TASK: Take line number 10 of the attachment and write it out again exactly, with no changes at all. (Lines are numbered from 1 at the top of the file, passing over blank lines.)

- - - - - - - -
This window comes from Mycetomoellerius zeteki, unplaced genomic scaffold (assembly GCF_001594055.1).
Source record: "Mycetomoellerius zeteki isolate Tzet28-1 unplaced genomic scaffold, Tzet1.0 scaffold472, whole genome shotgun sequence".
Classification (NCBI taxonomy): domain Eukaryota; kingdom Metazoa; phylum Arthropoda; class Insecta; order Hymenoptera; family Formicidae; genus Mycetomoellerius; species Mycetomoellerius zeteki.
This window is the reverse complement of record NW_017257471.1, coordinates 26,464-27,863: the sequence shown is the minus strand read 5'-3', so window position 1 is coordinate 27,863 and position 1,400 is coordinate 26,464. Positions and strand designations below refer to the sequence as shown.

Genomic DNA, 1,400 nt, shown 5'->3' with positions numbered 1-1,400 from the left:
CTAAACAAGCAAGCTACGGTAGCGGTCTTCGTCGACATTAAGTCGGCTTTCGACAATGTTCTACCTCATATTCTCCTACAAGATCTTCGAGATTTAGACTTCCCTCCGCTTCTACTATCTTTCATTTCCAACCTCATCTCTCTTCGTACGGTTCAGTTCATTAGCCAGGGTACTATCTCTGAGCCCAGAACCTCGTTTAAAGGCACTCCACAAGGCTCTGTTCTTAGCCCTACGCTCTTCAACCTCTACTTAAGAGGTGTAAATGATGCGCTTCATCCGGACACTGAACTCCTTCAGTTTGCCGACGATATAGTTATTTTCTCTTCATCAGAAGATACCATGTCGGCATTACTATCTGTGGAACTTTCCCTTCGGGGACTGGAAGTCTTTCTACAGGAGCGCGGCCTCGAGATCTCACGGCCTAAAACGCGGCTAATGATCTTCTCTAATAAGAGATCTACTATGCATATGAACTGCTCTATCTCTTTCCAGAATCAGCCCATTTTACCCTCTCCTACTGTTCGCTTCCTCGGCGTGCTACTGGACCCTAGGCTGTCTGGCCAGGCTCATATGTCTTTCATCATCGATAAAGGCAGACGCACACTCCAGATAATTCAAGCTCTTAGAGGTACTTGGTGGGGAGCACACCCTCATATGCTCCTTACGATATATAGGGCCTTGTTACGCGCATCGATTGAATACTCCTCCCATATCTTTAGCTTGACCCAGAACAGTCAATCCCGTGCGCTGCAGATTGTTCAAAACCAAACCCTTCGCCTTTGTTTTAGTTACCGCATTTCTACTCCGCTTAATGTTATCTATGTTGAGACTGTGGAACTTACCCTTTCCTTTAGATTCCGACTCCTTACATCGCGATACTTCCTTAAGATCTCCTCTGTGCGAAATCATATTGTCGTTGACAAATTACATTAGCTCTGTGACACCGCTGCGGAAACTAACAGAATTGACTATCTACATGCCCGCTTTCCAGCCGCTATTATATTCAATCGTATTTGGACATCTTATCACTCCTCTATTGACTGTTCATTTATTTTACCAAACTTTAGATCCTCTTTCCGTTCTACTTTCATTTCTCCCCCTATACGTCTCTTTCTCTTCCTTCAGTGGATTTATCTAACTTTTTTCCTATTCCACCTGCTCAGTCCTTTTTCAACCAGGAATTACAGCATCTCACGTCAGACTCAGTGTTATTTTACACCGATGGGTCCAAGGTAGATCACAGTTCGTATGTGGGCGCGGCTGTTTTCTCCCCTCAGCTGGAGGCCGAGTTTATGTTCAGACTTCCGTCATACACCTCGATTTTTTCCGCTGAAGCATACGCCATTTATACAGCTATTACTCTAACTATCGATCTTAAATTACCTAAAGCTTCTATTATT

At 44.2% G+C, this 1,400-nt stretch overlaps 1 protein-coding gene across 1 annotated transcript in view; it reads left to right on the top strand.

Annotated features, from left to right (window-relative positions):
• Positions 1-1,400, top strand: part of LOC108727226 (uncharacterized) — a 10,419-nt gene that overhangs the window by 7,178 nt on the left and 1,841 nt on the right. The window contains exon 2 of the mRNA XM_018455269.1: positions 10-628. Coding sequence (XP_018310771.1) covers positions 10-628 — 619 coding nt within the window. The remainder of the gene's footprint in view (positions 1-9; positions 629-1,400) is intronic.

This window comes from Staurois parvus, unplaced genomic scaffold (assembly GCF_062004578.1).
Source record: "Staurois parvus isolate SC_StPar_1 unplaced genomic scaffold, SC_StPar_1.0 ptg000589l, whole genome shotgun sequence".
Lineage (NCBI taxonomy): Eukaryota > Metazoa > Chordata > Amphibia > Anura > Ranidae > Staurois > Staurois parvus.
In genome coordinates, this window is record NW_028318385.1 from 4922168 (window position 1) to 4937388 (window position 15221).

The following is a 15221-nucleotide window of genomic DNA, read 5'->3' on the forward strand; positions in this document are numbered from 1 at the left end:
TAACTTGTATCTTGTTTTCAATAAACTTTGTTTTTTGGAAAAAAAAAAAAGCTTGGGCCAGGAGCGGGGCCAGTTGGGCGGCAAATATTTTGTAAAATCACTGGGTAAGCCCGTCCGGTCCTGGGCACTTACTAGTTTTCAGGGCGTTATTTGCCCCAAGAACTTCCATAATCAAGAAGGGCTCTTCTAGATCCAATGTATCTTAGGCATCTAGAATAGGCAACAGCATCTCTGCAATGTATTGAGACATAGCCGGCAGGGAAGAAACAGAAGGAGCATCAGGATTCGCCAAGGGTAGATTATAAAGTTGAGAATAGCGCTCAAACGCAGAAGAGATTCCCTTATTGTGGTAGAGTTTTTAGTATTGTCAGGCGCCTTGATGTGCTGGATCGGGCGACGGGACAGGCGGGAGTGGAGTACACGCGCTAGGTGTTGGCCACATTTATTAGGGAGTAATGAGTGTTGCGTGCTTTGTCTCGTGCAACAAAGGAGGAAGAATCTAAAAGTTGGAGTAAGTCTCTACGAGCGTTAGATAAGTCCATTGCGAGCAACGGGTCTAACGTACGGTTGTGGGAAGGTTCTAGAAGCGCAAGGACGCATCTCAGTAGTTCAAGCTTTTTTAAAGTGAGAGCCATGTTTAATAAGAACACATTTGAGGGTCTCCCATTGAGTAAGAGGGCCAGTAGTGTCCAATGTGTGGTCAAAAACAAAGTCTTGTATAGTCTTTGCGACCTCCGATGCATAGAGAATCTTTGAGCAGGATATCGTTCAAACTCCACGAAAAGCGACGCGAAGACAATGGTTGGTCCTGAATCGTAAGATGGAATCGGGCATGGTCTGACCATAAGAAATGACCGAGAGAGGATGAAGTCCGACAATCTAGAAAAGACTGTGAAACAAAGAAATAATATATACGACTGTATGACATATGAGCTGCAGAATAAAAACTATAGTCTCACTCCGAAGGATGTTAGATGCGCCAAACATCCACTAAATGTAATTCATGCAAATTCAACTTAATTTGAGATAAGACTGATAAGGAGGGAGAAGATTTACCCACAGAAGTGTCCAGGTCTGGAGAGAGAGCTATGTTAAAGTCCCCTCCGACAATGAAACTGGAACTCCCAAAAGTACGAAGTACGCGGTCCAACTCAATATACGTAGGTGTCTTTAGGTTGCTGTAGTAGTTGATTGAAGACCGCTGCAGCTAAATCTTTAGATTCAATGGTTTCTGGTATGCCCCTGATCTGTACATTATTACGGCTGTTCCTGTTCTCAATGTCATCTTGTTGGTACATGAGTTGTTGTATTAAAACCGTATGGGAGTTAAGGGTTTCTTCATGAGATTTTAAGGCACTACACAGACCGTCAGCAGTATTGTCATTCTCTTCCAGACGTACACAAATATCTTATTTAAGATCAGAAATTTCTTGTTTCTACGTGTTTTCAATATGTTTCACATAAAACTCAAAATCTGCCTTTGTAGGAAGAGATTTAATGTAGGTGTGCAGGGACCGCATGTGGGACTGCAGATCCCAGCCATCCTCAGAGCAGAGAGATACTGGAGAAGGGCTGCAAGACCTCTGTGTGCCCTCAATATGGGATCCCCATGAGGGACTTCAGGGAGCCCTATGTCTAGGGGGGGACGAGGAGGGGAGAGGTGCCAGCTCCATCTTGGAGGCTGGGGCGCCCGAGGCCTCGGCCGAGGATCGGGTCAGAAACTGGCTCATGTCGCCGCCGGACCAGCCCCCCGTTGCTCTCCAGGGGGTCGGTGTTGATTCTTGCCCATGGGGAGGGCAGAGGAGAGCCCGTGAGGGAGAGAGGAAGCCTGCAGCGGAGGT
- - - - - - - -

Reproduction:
This window comes from Staurois parvus, unplaced genomic scaffold (assembly GCF_062004578.1).